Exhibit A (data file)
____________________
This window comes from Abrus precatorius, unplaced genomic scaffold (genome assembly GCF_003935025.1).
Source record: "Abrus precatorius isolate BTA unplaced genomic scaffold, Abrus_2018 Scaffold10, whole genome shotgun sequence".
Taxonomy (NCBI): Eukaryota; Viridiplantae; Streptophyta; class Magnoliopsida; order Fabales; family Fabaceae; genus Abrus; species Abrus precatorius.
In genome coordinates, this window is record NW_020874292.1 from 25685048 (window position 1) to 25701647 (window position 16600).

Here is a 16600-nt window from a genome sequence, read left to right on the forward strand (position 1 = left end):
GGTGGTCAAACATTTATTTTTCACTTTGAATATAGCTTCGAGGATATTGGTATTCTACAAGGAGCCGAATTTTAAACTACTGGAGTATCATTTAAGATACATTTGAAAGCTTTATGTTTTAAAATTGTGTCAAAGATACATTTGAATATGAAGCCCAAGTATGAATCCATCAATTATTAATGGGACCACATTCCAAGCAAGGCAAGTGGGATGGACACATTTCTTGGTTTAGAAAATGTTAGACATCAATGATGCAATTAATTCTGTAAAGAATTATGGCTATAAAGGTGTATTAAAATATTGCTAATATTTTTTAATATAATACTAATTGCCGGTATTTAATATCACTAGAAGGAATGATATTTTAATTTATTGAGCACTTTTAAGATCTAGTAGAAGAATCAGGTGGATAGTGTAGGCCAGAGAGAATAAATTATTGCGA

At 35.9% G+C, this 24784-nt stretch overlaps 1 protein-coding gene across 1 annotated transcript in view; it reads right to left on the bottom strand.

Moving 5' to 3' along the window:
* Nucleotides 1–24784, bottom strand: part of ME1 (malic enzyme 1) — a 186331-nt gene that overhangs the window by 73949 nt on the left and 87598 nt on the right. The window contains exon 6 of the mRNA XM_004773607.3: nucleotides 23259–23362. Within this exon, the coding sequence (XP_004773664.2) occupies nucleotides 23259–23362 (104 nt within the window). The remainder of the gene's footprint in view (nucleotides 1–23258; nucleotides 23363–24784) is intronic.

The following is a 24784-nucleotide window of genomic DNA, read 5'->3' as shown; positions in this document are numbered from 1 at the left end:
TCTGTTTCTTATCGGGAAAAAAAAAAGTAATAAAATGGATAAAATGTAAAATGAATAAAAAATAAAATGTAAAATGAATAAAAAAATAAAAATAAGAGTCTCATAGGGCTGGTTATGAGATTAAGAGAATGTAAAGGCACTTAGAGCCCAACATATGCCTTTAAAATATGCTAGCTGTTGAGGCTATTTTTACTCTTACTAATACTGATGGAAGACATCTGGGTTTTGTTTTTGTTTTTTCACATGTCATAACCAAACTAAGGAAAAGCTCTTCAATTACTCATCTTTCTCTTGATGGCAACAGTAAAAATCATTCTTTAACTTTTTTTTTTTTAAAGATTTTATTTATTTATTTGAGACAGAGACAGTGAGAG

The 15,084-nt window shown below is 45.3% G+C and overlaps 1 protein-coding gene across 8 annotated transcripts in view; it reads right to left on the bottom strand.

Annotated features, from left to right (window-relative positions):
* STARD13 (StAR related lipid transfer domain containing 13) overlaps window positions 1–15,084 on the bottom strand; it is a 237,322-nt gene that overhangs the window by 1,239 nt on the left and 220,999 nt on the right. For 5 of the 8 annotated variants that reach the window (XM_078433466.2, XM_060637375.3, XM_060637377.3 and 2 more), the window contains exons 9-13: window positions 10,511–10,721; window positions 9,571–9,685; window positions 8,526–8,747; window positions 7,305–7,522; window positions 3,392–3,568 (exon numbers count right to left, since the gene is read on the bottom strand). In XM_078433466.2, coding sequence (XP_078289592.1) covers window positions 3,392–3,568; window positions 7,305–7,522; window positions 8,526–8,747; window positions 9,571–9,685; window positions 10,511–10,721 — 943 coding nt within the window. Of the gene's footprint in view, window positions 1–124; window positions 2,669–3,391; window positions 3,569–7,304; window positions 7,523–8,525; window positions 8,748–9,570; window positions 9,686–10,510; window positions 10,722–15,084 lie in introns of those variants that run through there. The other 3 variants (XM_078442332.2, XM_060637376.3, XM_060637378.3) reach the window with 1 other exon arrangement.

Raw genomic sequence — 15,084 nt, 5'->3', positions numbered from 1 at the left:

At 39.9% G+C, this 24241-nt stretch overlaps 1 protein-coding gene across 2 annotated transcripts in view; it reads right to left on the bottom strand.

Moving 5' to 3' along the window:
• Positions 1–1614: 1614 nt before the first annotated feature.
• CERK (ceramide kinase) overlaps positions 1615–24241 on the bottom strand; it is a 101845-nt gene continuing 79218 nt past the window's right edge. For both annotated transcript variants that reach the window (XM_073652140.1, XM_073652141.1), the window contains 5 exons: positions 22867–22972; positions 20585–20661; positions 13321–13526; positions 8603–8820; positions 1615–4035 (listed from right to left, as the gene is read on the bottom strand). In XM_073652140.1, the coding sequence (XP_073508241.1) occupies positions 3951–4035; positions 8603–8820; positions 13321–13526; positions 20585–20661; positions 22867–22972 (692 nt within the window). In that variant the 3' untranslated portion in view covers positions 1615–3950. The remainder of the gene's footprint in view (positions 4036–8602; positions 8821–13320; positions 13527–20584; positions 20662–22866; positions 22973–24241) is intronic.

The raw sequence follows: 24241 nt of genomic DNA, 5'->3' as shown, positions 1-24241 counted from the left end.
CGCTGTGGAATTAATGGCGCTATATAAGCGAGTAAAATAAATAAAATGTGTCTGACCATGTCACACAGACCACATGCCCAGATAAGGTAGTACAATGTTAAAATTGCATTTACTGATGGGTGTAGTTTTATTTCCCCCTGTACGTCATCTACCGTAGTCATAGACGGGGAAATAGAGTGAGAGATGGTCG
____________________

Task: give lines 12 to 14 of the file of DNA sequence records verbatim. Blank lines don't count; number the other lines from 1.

The 15,084-nt window shown below is 45.3% G+C and overlaps 1 protein-coding gene across 8 annotated transcripts in view; it reads right to left on the bottom strand.

Annotated features, from left to right (window-relative positions):
* STARD13 (StAR related lipid transfer domain containing 13) overlaps window positions 1–15,084 on the bottom strand; it is a 237,322-nt gene that overhangs the window by 1,239 nt on the left and 220,999 nt on the right. For 5 of the 8 annotated variants that reach the window (XM_078433466.2, XM_060637375.3, XM_060637377.3 and 2 more), the window contains exons 9-13: window positions 10,511–10,721; window positions 9,571–9,685; window positions 8,526–8,747; window positions 7,305–7,522; window positions 3,392–3,568 (exon numbers count right to left, since the gene is read on the bottom strand). In XM_078433466.2, coding sequence (XP_078289592.1) covers window positions 3,392–3,568; window positions 7,305–7,522; window positions 8,526–8,747; window positions 9,571–9,685; window positions 10,511–10,721 — 943 coding nt within the window. Of the gene's footprint in view, window positions 1–124; window positions 2,669–3,391; window positions 3,569–7,304; window positions 7,523–8,525; window positions 8,748–9,570; window positions 9,686–10,510; window positions 10,722–15,084 lie in introns of those variants that run through there. The other 3 variants (XM_078442332.2, XM_060637376.3, XM_060637378.3) reach the window with 1 other exon arrangement.